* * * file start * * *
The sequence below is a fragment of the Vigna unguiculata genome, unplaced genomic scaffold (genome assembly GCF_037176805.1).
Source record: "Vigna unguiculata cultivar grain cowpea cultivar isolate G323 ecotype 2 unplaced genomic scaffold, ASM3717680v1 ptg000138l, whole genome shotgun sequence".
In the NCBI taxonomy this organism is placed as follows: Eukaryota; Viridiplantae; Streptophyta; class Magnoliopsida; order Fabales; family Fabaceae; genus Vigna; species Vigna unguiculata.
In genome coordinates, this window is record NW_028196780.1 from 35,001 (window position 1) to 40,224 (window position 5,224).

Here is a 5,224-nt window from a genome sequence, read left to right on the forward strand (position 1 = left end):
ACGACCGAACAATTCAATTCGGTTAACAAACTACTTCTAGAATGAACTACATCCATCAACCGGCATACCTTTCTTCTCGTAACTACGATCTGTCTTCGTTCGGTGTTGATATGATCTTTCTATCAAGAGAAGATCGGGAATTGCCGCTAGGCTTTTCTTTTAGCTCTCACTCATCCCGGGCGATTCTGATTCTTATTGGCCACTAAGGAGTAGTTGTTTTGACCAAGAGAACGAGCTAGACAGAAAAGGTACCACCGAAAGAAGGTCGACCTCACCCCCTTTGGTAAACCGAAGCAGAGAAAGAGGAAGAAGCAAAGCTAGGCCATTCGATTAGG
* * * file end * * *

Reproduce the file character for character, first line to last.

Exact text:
The sequence below is a fragment of the Vigna unguiculata genome, unplaced genomic scaffold (genome assembly GCF_037176805.1).
Source record: "Vigna unguiculata cultivar grain cowpea cultivar isolate G323 ecotype 2 unplaced genomic scaffold, ASM3717680v1 ptg000138l, whole genome shotgun sequence".
In the NCBI taxonomy this organism is placed as follows: Eukaryota; Viridiplantae; Streptophyta; class Magnoliopsida; order Fabales; family Fabaceae; genus Vigna; species Vigna unguiculata.
In genome coordinates, this window is record NW_028196780.1 from 35,001 (window position 1) to 40,224 (window position 5,224).

Here is a 5,224-nt window from a genome sequence, read left to right on the forward strand (position 1 = left end):
ACGACCGAACAATTCAATTCGGTTAACAAACTACTTCTAGAATGAACTACATCCATCAACCGGCATACCTTTCTTCTCGTAACTACGATCTGTCTTCGTTCGGTGTTGATATGATCTTTCTATCAAGAGAAGATCGGGAATTGCCGCTAGGCTTTTCTTTTAGCTCTCACTCATCCCGGGCGATTCTGATTCTTATTGGCCACTAAGGAGTAGTTGTTTTGACCAAGAGAACGAGCTAGACAGAAAAGGTACCACCGAAAGAAGGTCGACCTCACCCCCTTTGGTAAACCGAAGCAGAGAAAGAGGAAGAAGCAAAGCTAGGCCATTCGATTAGG